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TP controversy on funding transactions in Greece

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Uncertainty for multinational groups with intra-group financial transactions

Elina Chronopoulou of EY Greece discusses the application of transfer pricing principles on financial transactions in Greece.

In February 2020, the OECD issued the long-anticipated transfer pricing (TP) guidance on financial transactions, to supplement Chapter 10 of the OECD Transfer Pricing Guidelines (OECD TP Guidelines), covering issues relating to the inter-company pricing of loans, cash poolings, financial guarantees and captive insurance. 

While it was welcomed by the TP community as a means to contribute to the consistent application of TP and help reduce relevant disputes, it is generally acknowledged that there may be different views on various topics and that the process of fully implementing the new principles and reaching a consistent approach within the OECD countries, may involve several stages.

Greek law explicitly stipulates that national TP provisions are to be applied and interpreted in accordance with the general principles and guidelines of the OECD TP Guidelines.

One would consider this to provide sufficient comfort in case of a tax audit. However, post-February 2020 experience from TP audits on intra-group loans shows that, in practice, a different interpretation of the new guidelines by the tax authorities could lead to increased controversy.  

Although every case should be examined on its own merits, the most frequent area of dispute appears to broadly relate to the identification of the characteristics of the transaction materially affecting the price and, thus, accounted for in the search for comparables.

For the purpose of determining the arm’s-length interest rate of an intra-group loan, the OECD TP Guidelines – without overlooking potential internal comparable uncontrolled prices (CUPs) – acknowledge that the widespread availability of information and analysis of loan markets, facilitates the use of the external CUP method. 

Thus, the interest rate may be benchmarked against publicly-available data on loans or realistic alternative transactions (such as bonds), for other borrowers with the same credit rating and with sufficiently similar characteristics affecting the pricing.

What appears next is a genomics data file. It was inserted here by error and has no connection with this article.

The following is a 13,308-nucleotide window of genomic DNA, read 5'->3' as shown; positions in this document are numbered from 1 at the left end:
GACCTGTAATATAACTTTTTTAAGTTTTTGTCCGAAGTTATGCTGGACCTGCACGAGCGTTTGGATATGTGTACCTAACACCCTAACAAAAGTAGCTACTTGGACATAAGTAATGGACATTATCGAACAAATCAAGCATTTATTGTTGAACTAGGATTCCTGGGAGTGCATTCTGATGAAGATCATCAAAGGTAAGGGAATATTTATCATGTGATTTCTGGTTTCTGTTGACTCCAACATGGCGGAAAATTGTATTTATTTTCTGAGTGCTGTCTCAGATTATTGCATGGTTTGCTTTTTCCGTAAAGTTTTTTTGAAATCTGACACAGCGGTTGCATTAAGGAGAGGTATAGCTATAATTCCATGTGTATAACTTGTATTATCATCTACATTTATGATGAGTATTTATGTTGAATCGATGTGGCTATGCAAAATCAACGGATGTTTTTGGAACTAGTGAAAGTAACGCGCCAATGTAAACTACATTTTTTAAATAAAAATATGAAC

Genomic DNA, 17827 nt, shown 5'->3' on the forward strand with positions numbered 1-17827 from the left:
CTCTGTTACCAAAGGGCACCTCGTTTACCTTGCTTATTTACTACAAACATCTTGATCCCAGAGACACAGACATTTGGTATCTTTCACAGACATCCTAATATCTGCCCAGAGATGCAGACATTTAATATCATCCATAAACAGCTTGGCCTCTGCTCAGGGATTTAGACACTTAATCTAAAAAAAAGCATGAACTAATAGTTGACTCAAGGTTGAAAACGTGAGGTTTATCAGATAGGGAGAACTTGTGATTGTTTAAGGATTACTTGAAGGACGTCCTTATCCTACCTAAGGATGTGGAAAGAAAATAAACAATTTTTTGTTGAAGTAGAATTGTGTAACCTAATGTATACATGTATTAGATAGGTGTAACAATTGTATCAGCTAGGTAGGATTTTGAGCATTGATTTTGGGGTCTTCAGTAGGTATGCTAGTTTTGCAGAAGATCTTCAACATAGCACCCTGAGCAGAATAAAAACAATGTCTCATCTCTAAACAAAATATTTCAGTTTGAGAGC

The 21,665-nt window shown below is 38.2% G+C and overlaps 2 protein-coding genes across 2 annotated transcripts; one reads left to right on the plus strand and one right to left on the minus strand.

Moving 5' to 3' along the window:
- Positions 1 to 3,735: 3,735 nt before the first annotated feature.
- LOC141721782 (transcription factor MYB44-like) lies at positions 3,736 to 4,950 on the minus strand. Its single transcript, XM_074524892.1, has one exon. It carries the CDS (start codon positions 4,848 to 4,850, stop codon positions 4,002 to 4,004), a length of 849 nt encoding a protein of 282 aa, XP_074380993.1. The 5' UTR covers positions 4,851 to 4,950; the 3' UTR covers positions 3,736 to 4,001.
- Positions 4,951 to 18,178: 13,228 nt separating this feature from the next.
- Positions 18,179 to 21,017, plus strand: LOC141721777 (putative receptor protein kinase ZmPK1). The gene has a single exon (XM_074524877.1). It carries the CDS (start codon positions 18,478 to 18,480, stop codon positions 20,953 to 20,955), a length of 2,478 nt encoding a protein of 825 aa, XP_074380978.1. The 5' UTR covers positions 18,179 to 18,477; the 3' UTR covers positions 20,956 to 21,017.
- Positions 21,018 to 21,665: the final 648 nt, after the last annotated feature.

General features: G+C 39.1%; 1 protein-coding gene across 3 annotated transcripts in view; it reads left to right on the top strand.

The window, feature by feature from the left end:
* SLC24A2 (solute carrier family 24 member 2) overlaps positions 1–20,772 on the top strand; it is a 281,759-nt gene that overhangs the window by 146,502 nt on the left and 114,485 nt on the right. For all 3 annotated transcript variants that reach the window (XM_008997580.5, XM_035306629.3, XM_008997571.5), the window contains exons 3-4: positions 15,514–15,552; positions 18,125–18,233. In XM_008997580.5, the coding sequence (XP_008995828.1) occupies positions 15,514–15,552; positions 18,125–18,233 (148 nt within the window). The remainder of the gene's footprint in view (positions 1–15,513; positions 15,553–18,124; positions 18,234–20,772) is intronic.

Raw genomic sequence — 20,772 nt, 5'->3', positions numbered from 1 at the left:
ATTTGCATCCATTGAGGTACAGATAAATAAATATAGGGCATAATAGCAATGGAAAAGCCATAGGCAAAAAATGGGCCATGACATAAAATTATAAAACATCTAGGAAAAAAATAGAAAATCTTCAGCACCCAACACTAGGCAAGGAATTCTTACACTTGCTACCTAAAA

To this end, the most important factors, among others, are considered to be: the amount of the loan, its maturity, the schedule of repayment, the nature or purpose of the loan, the level of seniority and subordination, the location of the borrower, the currency, the collateral provided, the presence and quality of any guarantee, and whether the interest rate is fixed or floating.

Hence, a level of subjectivity on the selection of the most important comparability criteria, prioritisation in the search strategy, and the extent of comparability adjustments required in order to produce accurate results, is necessary. 

These practical considerations appear to be the key drivers of dispute.

Tax authorities tend to reject the TP analysis performed by taxpayers, usually on insufficient comparability grounds, and adopt the approach of examining the arm’s-length nature of the inter-company interest rate, by reference to the interest rate indexes on euro-denominated loans, provided by domestic credit institutions, as published on a monthly basis by the Bank of Greece. 

This monthly index is constructed based on interest rate quotes from all credit institutions operating in Greece and represents the weighted average for said quotes; the weights being the respective shares of the credit institutions in the total outstanding balance at the end of the reference month. Data by the central bank provides some level of analysis by term or principal amount.

The tax authorities’ main argument for this position is that these rates are indicative of the market conditions in the respective jurisdiction and demonstrate the option realistically available for the borrower, should the borrower decide to raise funds from a credit institution instead.

Taking a closer look, although this approach appears to account for some of the characteristics of an intra-group loan (e.g. location of the borrower, currency and by approximation duration of the loan or principal amount), it fails to account for other factors determinant of the pricing of an intra-group loan, as explicitly identified in the OECD TP Guidelines – most importantly, the creditworthiness of the borrower/issuance. 

Furthermore, the use of indexes which represent an average price without any further analysis of the underlying data, does not leave room for any comparability adjustments that could potentially remediate any comparability deficiencies.

It is yet to be seen what the final ruling will be on these cases. What is certain, though, is that the position of the tax authorities has created great uncertainty to multinational groups with intra-group financial transactions.

Practical recommendations for a smoother tax audit would be: 

  • Re-evaluate the existing TP documentation and supplement where necessary, in order to present all arguments supporting the methodology followed and the choices made relating to the comparability criteria, the documentation approach or the database selection; and

  • Ensure that consistency can be demonstrated in the documentation approach used over the years and/or for transactions of the same nature, and adequately support the reasoning behind any possible deviations. 


Elina Chronopoulou

Senior manager, EY Greece



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